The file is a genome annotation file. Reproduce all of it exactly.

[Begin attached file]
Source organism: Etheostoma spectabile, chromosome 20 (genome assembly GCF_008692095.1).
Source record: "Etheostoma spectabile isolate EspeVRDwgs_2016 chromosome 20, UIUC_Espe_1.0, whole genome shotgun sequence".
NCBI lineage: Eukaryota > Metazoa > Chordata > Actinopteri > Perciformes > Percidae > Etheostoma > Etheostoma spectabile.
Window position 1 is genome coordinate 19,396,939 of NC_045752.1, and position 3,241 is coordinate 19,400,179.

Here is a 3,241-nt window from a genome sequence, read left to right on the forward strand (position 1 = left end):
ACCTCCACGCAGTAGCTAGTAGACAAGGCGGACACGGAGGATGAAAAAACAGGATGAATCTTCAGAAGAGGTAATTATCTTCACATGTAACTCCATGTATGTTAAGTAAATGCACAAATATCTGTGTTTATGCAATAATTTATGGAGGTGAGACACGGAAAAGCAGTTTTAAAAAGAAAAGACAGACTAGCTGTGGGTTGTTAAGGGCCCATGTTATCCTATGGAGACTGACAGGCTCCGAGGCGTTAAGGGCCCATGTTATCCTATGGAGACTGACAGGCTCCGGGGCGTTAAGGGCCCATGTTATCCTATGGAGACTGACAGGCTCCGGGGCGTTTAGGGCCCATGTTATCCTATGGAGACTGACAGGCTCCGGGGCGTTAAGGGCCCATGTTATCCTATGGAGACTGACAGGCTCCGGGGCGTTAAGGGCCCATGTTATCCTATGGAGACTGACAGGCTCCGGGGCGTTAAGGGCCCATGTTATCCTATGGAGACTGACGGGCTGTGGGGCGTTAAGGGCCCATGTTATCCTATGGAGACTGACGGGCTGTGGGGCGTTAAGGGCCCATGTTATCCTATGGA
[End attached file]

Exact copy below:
Source organism: Etheostoma spectabile, chromosome 20 (genome assembly GCF_008692095.1).
Source record: "Etheostoma spectabile isolate EspeVRDwgs_2016 chromosome 20, UIUC_Espe_1.0, whole genome shotgun sequence".
NCBI lineage: Eukaryota > Metazoa > Chordata > Actinopteri > Perciformes > Percidae > Etheostoma > Etheostoma spectabile.
Window position 1 is genome coordinate 19,396,939 of NC_045752.1, and position 3,241 is coordinate 19,400,179.

Here is a 3,241-nt window from a genome sequence, read left to right on the forward strand (position 1 = left end):
ACCTCCACGCAGTAGCTAGTAGACAAGGCGGACACGGAGGATGAAAAAACAGGATGAATCTTCAGAAGAGGTAATTATCTTCACATGTAACTCCATGTATGTTAAGTAAATGCACAAATATCTGTGTTTATGCAATAATTTATGGAGGTGAGACACGGAAAAGCAGTTTTAAAAAGAAAAGACAGACTAGCTGTGGGTTGTTAAGGGCCCATGTTATCCTATGGAGACTGACAGGCTCCGAGGCGTTAAGGGCCCATGTTATCCTATGGAGACTGACAGGCTCCGGGGCGTTAAGGGCCCATGTTATCCTATGGAGACTGACAGGCTCCGGGGCGTTTAGGGCCCATGTTATCCTATGGAGACTGACAGGCTCCGGGGCGTTAAGGGCCCATGTTATCCTATGGAGACTGACAGGCTCCGGGGCGTTAAGGGCCCATGTTATCCTATGGAGACTGACAGGCTCCGGGGCGTTAAGGGCCCATGTTATCCTATGGAGACTGACGGGCTGTGGGGCGTTAAGGGCCCATGTTATCCTATGGAGACTGACGGGCTGTGGGGCGTTAAGGGCCCATGTTATCCTATGGA